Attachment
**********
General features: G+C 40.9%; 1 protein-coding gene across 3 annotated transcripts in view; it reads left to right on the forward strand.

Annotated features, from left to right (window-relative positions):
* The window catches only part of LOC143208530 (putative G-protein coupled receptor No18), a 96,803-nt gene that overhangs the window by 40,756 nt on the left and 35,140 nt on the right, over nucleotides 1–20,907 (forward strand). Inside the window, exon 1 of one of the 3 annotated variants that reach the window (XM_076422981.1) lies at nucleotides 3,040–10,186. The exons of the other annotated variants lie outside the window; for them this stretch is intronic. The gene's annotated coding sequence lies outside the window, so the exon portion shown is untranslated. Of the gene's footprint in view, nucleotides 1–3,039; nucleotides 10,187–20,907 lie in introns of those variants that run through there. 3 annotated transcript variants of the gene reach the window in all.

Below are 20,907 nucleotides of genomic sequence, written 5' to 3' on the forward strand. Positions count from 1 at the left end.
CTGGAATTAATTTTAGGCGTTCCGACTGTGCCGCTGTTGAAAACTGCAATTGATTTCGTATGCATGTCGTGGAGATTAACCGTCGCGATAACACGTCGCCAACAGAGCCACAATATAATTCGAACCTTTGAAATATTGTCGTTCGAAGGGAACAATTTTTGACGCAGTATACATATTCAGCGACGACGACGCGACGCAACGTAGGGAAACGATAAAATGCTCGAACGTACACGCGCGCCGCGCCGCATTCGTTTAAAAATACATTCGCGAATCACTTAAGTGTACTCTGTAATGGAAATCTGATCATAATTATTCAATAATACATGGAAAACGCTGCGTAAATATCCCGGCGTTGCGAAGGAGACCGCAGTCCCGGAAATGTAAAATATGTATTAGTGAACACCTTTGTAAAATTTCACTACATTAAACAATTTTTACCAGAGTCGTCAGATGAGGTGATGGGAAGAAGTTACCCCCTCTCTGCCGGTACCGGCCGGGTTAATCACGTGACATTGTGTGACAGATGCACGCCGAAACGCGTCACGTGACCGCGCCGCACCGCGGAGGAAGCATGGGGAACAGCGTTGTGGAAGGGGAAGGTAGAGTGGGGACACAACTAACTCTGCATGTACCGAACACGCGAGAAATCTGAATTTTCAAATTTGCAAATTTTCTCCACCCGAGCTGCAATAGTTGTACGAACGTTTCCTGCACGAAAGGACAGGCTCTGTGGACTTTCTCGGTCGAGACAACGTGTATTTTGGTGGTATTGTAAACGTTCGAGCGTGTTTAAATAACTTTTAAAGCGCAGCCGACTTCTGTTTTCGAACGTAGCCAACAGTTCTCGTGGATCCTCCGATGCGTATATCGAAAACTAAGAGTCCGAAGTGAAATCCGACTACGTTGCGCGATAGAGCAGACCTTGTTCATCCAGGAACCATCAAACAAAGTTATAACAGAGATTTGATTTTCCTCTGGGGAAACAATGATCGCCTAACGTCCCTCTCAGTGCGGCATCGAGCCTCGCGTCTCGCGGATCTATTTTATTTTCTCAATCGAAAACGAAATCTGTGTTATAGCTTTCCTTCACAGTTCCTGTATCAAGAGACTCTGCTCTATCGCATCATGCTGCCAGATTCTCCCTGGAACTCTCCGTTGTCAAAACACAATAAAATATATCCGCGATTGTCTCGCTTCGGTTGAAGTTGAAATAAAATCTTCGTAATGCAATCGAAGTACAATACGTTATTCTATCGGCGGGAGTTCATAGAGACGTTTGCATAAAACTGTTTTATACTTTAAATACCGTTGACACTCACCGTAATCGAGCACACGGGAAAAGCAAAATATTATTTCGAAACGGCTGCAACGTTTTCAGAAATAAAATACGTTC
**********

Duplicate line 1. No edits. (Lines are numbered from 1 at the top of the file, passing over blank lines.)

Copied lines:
General features: G+C 40.9%; 1 protein-coding gene across 3 annotated transcripts in view; it reads left to right on the forward strand.